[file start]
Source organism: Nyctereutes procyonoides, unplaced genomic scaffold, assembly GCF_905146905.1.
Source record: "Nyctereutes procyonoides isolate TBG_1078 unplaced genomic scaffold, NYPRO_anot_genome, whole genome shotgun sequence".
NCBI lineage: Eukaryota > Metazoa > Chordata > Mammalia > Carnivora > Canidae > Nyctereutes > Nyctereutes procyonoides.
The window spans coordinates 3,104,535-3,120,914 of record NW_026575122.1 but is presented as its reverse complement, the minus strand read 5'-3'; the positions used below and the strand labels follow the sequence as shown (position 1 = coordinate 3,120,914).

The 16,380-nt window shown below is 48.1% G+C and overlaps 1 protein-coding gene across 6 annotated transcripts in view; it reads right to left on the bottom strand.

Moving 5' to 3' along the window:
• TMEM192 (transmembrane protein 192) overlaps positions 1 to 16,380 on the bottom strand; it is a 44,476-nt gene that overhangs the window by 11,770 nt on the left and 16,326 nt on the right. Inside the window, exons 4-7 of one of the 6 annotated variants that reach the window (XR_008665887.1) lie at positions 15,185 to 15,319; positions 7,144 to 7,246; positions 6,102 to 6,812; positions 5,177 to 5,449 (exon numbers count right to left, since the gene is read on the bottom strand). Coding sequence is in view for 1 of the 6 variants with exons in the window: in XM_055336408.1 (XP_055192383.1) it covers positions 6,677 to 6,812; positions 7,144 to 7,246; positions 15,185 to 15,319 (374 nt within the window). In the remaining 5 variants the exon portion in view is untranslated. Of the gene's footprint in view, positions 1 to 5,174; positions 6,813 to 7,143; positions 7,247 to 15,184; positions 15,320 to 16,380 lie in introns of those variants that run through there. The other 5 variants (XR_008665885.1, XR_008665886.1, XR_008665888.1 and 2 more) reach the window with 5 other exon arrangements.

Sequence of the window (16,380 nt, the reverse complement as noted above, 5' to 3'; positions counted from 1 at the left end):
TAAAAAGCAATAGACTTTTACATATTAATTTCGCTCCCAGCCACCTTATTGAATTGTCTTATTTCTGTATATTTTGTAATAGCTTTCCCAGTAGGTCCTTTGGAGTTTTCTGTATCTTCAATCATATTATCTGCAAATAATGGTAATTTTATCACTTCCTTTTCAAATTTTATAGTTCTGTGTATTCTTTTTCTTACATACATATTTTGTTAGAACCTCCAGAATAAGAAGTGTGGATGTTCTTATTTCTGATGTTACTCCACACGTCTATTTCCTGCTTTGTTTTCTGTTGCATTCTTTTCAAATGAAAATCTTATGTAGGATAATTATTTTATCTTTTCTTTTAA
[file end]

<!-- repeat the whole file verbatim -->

Source organism: Nyctereutes procyonoides, unplaced genomic scaffold, assembly GCF_905146905.1.
Source record: "Nyctereutes procyonoides isolate TBG_1078 unplaced genomic scaffold, NYPRO_anot_genome, whole genome shotgun sequence".
NCBI lineage: Eukaryota > Metazoa > Chordata > Mammalia > Carnivora > Canidae > Nyctereutes > Nyctereutes procyonoides.
The window spans coordinates 3,104,535-3,120,914 of record NW_026575122.1 but is presented as its reverse complement, the minus strand read 5'-3'; the positions used below and the strand labels follow the sequence as shown (position 1 = coordinate 3,120,914).

The 16,380-nt window shown below is 48.1% G+C and overlaps 1 protein-coding gene across 6 annotated transcripts in view; it reads right to left on the bottom strand.

Moving 5' to 3' along the window:
• TMEM192 (transmembrane protein 192) overlaps positions 1 to 16,380 on the bottom strand; it is a 44,476-nt gene that overhangs the window by 11,770 nt on the left and 16,326 nt on the right. Inside the window, exons 4-7 of one of the 6 annotated variants that reach the window (XR_008665887.1) lie at positions 15,185 to 15,319; positions 7,144 to 7,246; positions 6,102 to 6,812; positions 5,177 to 5,449 (exon numbers count right to left, since the gene is read on the bottom strand). Coding sequence is in view for 1 of the 6 variants with exons in the window: in XM_055336408.1 (XP_055192383.1) it covers positions 6,677 to 6,812; positions 7,144 to 7,246; positions 15,185 to 15,319 (374 nt within the window). In the remaining 5 variants the exon portion in view is untranslated. Of the gene's footprint in view, positions 1 to 5,174; positions 6,813 to 7,143; positions 7,247 to 15,184; positions 15,320 to 16,380 lie in introns of those variants that run through there. The other 5 variants (XR_008665885.1, XR_008665886.1, XR_008665888.1 and 2 more) reach the window with 5 other exon arrangements.

Sequence of the window (16,380 nt, the reverse complement as noted above, 5' to 3'; positions counted from 1 at the left end):
TAAAAAGCAATAGACTTTTACATATTAATTTCGCTCCCAGCCACCTTATTGAATTGTCTTATTTCTGTATATTTTGTAATAGCTTTCCCAGTAGGTCCTTTGGAGTTTTCTGTATCTTCAATCATATTATCTGCAAATAATGGTAATTTTATCACTTCCTTTTCAAATTTTATAGTTCTGTGTATTCTTTTTCTTACATACATATTTTGTTAGAACCTCCAGAATAAGAAGTGTGGATGTTCTTATTTCTGATGTTACTCCACACGTCTATTTCCTGCTTTGTTTTCTGTTGCATTCTTTTCAAATGAAAATCTTATGTAGGATAATTATTTTATCTTTTCTTTTAA